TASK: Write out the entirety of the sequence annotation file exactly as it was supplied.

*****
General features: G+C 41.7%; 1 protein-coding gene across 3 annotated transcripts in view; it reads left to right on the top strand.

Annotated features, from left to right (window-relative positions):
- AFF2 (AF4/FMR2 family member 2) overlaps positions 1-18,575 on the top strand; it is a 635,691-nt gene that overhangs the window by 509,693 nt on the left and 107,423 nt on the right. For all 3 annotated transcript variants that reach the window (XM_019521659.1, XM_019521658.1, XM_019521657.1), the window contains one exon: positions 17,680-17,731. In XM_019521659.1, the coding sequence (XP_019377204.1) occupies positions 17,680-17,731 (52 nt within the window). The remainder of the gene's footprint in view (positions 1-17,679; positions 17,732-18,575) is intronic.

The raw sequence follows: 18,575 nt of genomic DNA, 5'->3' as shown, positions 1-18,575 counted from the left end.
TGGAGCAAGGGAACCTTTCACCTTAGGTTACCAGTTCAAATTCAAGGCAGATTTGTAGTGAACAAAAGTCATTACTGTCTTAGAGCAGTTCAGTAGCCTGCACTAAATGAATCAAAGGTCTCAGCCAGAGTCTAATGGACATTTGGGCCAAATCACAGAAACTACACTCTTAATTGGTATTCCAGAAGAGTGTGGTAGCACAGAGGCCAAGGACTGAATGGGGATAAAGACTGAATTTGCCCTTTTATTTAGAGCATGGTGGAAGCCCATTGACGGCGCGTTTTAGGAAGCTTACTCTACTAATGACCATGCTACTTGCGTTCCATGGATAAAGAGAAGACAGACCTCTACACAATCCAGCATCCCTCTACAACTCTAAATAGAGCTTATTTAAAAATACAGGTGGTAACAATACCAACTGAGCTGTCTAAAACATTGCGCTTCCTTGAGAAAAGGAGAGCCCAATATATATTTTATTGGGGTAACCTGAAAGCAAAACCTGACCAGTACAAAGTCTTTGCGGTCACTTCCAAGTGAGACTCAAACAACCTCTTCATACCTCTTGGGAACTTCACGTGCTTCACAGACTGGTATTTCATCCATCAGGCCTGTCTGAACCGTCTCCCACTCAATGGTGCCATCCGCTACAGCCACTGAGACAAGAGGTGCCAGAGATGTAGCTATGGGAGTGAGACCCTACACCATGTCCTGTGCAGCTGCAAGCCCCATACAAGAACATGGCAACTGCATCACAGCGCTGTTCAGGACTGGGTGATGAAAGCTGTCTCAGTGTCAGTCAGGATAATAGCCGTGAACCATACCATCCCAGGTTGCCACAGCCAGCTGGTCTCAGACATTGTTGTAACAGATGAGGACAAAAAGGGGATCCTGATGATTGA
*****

General features: G+C 41.7%; 1 protein-coding gene across 3 annotated transcripts in view; it reads left to right on the top strand.

Annotated features, from left to right (window-relative positions):
- AFF2 (AF4/FMR2 family member 2) overlaps positions 1-18,575 on the top strand; it is a 635,691-nt gene that overhangs the window by 509,693 nt on the left and 107,423 nt on the right. For all 3 annotated transcript variants that reach the window (XM_019521659.1, XM_019521658.1, XM_019521657.1), the window contains one exon: positions 17,680-17,731. In XM_019521659.1, the coding sequence (XP_019377204.1) occupies positions 17,680-17,731 (52 nt within the window). The remainder of the gene's footprint in view (positions 1-17,679; positions 17,732-18,575) is intronic.

The raw sequence follows: 18,575 nt of genomic DNA, 5'->3' as shown, positions 1-18,575 counted from the left end.
TGGAGCAAGGGAACCTTTCACCTTAGGTTACCAGTTCAAATTCAAGGCAGATTTGTAGTGAACAAAAGTCATTACTGTCTTAGAGCAGTTCAGTAGCCTGCACTAAATGAATCAAAGGTCTCAGCCAGAGTCTAATGGACATTTGGGCCAAATCACAGAAACTACACTCTTAATTGGTATTCCAGAAGAGTGTGGTAGCACAGAGGCCAAGGACTGAATGGGGATAAAGACTGAATTTGCCCTTTTATTTAGAGCATGGTGGAAGCCCATTGACGGCGCGTTTTAGGAAGCTTACTCTACTAATGACCATGCTACTTGCGTTCCATGGATAAAGAGAAGACAGACCTCTACACAATCCAGCATCCCTCTACAACTCTAAATAGAGCTTATTTAAAAATACAGGTGGTAACAATACCAACTGAGCTGTCTAAAACATTGCGCTTCCTTGAGAAAAGGAGAGCCCAATATATATTTTATTGGGGTAACCTGAAAGCAAAACCTGACCAGTACAAAGTCTTTGCGGTCACTTCCAAGTGAGACTCAAACAACCTCTTCATACCTCTTGGGAACTTCACGTGCTTCACAGACTGGTATTTCATCCATCAGGCCTGTCTGAACCGTCTCCCACTCAATGGTGCCATCCGCTACAGCCACTGAGACAAGAGGTGCCAGAGATGTAGCTATGGGAGTGAGACCCTACACCATGTCCTGTGCAGCTGCAAGCCCCATACAAGAACATGGCAACTGCATCACAGCGCTGTTCAGGACTGGGTGATGAAAGCTGTCTCAGTGTCAGTCAGGATAATAGCCGTGAACCATACCATCCCAGGTTGCCACAGCCAGCTGGTCTCAGACATTGTTGTAACAGATGAGGACAAAAAGGGGATCCTGATGATTGA